At the PWC this week: Andrew Rosendorf

This week at the Playwrights’ Center, McKnight Fellow in Playwriting Andrew Rosendorf is workshopping Paper Cut with director Jeremy B. Cohen and actors Sommer Carbuccia, Billy Mullaney, H. Adam Harris*, and Robbie Tann* (*Member of Actors’ Equity). Learn a bit about Andrew in this mini-interview.

You’ve written at least two plays that take place in a very specific part of Florida. How does a sense of place drive your work?

A sense of place is everything. The smell. The heat. The air. The history. The land. The imprint human beings have left on it. It is another character. It has stories to tell.

Mentoring other writers is a passion of yours. Why is it important to you?

I think it comes back to how important it has been in my life to have those in the theater community—from when I was starting out to this very moment—extend a hand and believe in my work. That I have a voice. That I have important perspectives to share. This was and continues to be everything for me. It is the nourishment that keeps me going. And is something I want to provide and give to others. I do think this is an important part of being an artist—nourishing the next generation.

What is your advice for finding or creating your artistic community when you move to a new city?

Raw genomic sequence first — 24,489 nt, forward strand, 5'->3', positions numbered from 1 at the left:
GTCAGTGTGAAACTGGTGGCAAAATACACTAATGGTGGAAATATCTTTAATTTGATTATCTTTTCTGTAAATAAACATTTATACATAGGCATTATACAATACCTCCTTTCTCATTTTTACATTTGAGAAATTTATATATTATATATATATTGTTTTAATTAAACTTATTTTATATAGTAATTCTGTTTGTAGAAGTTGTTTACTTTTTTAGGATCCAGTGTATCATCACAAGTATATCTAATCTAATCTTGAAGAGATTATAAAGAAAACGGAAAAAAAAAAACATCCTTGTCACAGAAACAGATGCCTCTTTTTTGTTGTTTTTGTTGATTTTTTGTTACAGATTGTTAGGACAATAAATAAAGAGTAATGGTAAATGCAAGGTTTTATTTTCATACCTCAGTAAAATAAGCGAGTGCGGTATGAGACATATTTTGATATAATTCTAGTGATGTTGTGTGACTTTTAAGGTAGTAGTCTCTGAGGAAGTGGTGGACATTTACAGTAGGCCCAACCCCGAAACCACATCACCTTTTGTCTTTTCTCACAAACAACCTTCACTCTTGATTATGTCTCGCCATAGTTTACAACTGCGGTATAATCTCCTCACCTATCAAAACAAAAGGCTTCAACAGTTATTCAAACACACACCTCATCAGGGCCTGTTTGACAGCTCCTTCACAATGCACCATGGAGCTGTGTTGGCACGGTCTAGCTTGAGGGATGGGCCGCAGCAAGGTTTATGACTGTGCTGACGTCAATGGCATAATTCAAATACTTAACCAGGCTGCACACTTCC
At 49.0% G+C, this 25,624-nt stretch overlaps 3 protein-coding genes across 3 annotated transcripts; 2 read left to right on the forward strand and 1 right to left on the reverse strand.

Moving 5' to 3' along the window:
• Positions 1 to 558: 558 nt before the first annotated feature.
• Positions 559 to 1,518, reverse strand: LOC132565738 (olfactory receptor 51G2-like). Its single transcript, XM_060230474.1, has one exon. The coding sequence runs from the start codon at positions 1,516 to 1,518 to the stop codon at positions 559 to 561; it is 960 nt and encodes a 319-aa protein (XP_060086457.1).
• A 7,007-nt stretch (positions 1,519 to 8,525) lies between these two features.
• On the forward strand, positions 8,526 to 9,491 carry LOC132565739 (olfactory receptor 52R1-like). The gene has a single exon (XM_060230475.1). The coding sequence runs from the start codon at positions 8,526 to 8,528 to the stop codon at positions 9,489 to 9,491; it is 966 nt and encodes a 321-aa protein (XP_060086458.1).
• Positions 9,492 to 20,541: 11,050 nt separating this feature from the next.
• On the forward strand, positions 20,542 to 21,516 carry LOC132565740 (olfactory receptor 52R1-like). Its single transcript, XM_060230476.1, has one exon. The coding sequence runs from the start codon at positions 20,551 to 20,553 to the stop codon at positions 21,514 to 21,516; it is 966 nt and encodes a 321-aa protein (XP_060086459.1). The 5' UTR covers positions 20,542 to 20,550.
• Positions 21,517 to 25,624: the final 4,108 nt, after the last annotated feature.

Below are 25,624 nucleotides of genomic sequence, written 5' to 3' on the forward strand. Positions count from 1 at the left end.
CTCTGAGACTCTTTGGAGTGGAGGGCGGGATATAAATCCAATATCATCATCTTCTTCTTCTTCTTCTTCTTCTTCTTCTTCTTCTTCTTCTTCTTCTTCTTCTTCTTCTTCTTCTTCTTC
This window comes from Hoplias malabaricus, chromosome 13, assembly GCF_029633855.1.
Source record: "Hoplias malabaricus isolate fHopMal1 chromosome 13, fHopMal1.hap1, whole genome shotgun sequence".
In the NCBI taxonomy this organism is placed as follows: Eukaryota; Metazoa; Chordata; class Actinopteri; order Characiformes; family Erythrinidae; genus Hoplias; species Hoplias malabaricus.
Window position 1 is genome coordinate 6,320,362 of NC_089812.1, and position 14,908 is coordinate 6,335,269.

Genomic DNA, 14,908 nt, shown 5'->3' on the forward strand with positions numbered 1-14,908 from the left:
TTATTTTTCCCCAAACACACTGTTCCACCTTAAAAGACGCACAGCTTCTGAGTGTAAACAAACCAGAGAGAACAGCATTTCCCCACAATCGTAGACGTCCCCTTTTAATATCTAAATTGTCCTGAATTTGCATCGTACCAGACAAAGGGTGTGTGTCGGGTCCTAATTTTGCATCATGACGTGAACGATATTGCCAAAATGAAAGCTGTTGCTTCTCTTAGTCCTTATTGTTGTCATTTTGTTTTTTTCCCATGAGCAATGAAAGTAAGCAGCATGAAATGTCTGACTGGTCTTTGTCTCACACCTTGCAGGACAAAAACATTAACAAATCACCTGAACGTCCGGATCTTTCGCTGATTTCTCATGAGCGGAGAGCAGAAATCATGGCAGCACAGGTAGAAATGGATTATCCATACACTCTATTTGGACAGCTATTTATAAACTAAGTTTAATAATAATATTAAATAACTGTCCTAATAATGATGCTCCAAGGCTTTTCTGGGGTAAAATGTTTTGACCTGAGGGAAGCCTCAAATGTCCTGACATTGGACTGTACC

Be proactive. Take meetings. Go see theater and readings. Get to know the work of the actors in the community. Ask people for coffee. Do the hard work which often pushes us out of our comfort zone. Don’t ever be afraid to ask someone for something.

How do you approach researching and writing plays with historical content?

Before I can write a play that requires research, I need to delve into the subject matter for months by reading, watching, visiting the place, and talking to others. I feel I can’t write the play until I am an expert on the subject matter.

What play do you wish you would have written and why?

So many. But if I have to name one that’s modern (my own parameter)…Jerusalem. That play is amazing on so many levels.

What have you been working on this year?

Paper Cut, which centers on a soldier returning from Afghanistan after losing his left leg and genitals in an IED explosion. And Mermaid(s), which focuses on a 9-year-old child who tells his parents that he’s a girl. And many many more things.

What will theater be like 45 years from now?

Hopefully supported. Hopefully funded. Hopefully playwrights will be able to make a living. It’ll always be relevant and immediate. That’s the beauty of the art form.

Andrew Rosendorf